Nonprofit, independent journalism. Supported by readers.

Community Voices is generously supported by The Minneapolis Foundation; learn why.

Universal pre-K would make Minnesota’s child-care shortage much worse

The unintended consequences of UPK could be very harmful to thousands of children and families.

Tamara Hansen

At first blush, public-school-based “Universal Pre-K (UPK)” for 4-year-olds sounds good. But when you look a little more deeply at the issue, the unintended consequences of UPK could be very harmful to thousands of children and families.

Many of the serious negative unintended consequences associated with UPK, which is called “Voluntary Pre-K” in Minnesota, have already been well documented. For instance, a 2- to 3-hour per day UPK program that closes in the summer months simply doesn’t work for parents with full-time jobs. For the children who need the most support in their learning, a nine-month, part-day UPK program also provides insufficient help. Moreover, waiting until age 4 to begin addressing an achievement gap that opens as early as age 1 does a disservice to our most vulnerable kids.

But one other problem with UPK has gotten almost no attention: Minnesota already has a very serious shortage of early care and education programs for children under age 5, and a fully implemented UPK program for 4-year-olds could inadvertently fuel a full-blown crisis.

Michelle Goodwin

A November 2017 online survey of 309 early-care and education providers in Minnesota should be a wake-up call to any Minnesotan concerned about the child-care shortage. The voluntary opt-in survey was sponsored by the nonprofit organization Close Gaps by 5.

The survey found that 92 percent of providers said that UPK would be financially harmful to their program. This financial impact could have a number of implications, all of which would be harmful for the young children those programs serve. The survey found that the financial impact could cause 70 percent of high quality providers to “invest less in maintaining the quality of my program,” 80 percent to “fire or lay off staff,” and 77 percent to “go out of business.”

Imagine the outcry if a law was enacted that caused 77 percent of elementary school principals to say they might have to close their doors and stop serving children. So where is the outcry about the plight of the infants and toddlers served by these programs?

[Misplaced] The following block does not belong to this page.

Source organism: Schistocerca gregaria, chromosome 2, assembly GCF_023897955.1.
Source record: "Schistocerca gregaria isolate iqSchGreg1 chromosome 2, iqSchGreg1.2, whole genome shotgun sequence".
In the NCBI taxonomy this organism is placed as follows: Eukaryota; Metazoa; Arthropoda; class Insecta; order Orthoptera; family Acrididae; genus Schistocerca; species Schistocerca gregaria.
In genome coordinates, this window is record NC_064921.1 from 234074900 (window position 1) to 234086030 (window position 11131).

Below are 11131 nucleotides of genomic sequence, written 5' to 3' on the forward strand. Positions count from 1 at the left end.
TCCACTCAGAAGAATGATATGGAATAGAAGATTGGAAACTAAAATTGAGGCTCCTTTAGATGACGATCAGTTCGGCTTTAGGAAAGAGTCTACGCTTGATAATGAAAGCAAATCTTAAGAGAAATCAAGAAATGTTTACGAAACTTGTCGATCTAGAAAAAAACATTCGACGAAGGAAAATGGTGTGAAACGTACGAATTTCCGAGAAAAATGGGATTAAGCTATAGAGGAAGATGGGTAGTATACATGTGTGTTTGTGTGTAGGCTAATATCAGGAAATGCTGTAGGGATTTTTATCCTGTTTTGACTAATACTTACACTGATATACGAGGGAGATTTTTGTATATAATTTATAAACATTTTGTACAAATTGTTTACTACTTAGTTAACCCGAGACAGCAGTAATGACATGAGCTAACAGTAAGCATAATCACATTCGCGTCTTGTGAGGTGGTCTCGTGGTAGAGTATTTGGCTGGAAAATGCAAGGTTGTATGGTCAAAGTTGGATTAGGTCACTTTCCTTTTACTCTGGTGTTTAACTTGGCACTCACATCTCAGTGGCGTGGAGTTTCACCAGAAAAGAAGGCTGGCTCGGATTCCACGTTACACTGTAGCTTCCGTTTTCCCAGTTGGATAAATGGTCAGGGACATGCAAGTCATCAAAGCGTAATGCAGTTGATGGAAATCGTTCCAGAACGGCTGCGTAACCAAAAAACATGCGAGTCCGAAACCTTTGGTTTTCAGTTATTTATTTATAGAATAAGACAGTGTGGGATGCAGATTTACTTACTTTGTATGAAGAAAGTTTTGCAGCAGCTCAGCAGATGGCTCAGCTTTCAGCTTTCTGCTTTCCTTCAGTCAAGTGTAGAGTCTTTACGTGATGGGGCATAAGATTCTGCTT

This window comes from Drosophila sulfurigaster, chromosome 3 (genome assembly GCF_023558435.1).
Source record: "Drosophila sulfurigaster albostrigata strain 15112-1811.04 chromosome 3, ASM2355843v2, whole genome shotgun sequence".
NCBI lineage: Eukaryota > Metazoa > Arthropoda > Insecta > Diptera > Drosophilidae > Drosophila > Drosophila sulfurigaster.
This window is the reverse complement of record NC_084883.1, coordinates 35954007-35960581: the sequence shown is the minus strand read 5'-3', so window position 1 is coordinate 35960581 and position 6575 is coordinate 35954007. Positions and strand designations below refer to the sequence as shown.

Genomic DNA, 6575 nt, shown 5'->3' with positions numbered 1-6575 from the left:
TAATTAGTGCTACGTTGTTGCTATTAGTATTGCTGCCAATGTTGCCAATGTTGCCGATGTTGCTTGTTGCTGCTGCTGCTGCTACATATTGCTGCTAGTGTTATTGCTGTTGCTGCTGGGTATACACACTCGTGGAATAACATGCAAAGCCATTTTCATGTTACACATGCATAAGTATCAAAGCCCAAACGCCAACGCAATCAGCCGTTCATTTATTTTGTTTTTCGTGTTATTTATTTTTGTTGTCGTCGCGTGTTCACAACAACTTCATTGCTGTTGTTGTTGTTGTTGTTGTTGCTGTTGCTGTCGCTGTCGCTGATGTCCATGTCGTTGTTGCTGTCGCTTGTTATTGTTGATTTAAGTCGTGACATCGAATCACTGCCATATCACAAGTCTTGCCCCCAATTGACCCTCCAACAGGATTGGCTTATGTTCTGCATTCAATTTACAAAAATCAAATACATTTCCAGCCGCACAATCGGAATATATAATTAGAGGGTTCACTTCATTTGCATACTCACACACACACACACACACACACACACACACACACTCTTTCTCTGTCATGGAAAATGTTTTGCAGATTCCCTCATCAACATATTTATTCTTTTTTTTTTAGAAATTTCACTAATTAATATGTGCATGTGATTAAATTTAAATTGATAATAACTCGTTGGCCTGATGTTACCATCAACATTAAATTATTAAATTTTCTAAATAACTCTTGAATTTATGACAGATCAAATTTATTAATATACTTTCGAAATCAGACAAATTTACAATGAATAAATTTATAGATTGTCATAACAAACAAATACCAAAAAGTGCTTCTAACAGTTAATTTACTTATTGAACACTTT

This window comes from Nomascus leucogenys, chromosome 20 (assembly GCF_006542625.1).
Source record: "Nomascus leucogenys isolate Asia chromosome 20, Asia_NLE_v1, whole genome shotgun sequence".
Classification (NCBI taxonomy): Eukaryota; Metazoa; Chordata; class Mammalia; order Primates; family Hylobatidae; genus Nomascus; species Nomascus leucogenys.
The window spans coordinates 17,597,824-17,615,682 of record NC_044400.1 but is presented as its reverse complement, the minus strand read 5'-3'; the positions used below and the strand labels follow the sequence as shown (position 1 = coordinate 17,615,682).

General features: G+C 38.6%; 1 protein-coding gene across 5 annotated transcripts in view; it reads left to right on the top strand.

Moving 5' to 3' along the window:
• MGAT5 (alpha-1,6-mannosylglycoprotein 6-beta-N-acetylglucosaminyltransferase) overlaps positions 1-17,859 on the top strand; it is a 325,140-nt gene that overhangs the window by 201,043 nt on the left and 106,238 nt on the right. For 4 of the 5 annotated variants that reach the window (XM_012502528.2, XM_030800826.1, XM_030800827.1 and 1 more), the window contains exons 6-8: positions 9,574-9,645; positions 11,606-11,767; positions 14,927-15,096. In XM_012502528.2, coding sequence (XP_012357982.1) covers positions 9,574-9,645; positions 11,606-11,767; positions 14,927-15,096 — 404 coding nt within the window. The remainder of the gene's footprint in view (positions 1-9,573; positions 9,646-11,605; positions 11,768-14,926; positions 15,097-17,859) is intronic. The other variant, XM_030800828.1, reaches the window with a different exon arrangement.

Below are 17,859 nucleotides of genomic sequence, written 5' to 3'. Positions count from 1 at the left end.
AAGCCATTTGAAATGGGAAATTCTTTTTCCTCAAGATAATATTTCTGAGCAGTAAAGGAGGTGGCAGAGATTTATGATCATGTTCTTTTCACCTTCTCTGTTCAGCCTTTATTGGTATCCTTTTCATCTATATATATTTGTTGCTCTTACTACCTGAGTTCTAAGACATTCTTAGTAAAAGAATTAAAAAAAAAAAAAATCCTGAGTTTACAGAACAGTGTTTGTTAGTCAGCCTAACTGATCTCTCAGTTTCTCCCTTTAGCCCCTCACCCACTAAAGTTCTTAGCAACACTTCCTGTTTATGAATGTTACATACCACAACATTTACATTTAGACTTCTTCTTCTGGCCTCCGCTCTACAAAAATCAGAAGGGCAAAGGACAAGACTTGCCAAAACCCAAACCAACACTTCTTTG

Article continues after advertisement

This is undeniable reality: When 4-year olds are moved from child-care programs to a school-based pre-K program, it becomes financially difficult to impossible for many child care providers to continue providing high quality early care and education for infants and toddlers. Even if you don’t care about the impact of UPK on thousands of small programs, the impact on early care and education for Minnesota’s infants and toddlers should be concerning to all of us.

UPK proponents have assured us that state law allows school districts to share the funding they control with high quality programs in their community. But 91 percent of providers say they believe school district officials will be unlikely to share their funding with them. As it turns out, their skepticism is justified: To date, only 1 percent of school districts have shared any of the UPK funding they control with community-based child care providers.

Rather than what is effectively a schools-only UPK monopoly for 4-year olds, what Minnesota needs is a public policy that gives all types of early learning programs an equal opportunity to serve children.

Fortunately, we have such a policy. It’s called Early Learning Scholarships. These scholarships allow parents to choose from a variety of programs based in schools, centers, homes, churches and nonprofit organizations, as long as the program can prove it is using kindergarten-readiness best practices, as measured by the Parent Aware Ratings.

Thousands of low-income parents with such scholarships choose school-based programs, so scholarships are not anti-school. Scholarships simply put parents in charge of the program choice, instead of politicians. As a result, every type of high quality program has an equal opportunity, and every parent has a full range of options to find a program that fits their family’s unique needs.

Maybe 77 percent of early educators who aren’t based in schools won’t close their doors. Let’s hope not. But if even a quarter of them have to close their doors due to UPK, the early care and education sector will be decimated. Even if you don’t care about the plight of those small community-based programs, we all should be very worried about the thousands of Minnesota infants and toddlers whose parents wouldn’t be able to find early learning programs to prepare them for school and life.

Tamara Hansen operates Kiddie Korner Day Care in Pine River, and has 24 years of experience providing early care and education. Michelle Goodwin is the director of New Horizon Academy in downtown St. Paul, and has 18 years of experience providing early care and education. Both of these programs are Parent Aware-rated, indicating that they are using research-based best practices for preparing children for kindergarten.


If you’re interested in joining the discussion, add your voice to the Comment section below — or consider writing a letter or a longer-form Community Voices commentary. (For more information about Community Voices, see our Submission Guidelines.)